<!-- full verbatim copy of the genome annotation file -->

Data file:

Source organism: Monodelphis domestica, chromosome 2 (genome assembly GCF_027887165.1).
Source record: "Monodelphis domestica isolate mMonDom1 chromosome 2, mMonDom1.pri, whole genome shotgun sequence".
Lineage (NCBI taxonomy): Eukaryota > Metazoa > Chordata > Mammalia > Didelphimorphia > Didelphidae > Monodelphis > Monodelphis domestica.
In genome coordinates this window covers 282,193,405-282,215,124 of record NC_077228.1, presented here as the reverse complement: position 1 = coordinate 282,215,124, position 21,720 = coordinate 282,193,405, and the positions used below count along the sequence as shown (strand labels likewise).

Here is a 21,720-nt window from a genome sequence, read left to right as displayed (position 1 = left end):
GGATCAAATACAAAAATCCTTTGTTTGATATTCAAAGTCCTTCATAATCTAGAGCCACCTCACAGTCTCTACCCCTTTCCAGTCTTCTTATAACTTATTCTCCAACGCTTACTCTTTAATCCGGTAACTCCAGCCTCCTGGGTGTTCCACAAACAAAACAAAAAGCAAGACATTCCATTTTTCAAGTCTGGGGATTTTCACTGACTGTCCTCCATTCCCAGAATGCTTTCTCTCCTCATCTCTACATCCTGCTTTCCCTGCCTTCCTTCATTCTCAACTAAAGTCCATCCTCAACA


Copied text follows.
Source organism: Monodelphis domestica, chromosome 2 (genome assembly GCF_027887165.1).
Source record: "Monodelphis domestica isolate mMonDom1 chromosome 2, mMonDom1.pri, whole genome shotgun sequence".
Lineage (NCBI taxonomy): Eukaryota > Metazoa > Chordata > Mammalia > Didelphimorphia > Didelphidae > Monodelphis > Monodelphis domestica.
In genome coordinates this window covers 282,193,405-282,215,124 of record NC_077228.1, presented here as the reverse complement: position 1 = coordinate 282,215,124, position 21,720 = coordinate 282,193,405, and the positions used below count along the sequence as shown (strand labels likewise).

Here is a 21,720-nt window from a genome sequence, read left to right as displayed (position 1 = left end):
GGATCAAATACAAAAATCCTTTGTTTGATATTCAAAGTCCTTCATAATCTAGAGCCACCTCACAGTCTCTACCCCTTTCCAGTCTTCTTATAACTTATTCTCCAACGCTTACTCTTTAATCCGGTAACTCCAGCCTCCTGGGTGTTCCACAAACAAAACAAAAAGCAAGACATTCCATTTTTCAAGTCTGGGGATTTTCACTGACTGTCCTCCATTCCCAGAATGCTTTCTCTCCTCATCTCTACATCCTGCTTTCCCTGCCTTCCTTCATTCTCAACTAAAGTCCATCCTCAACA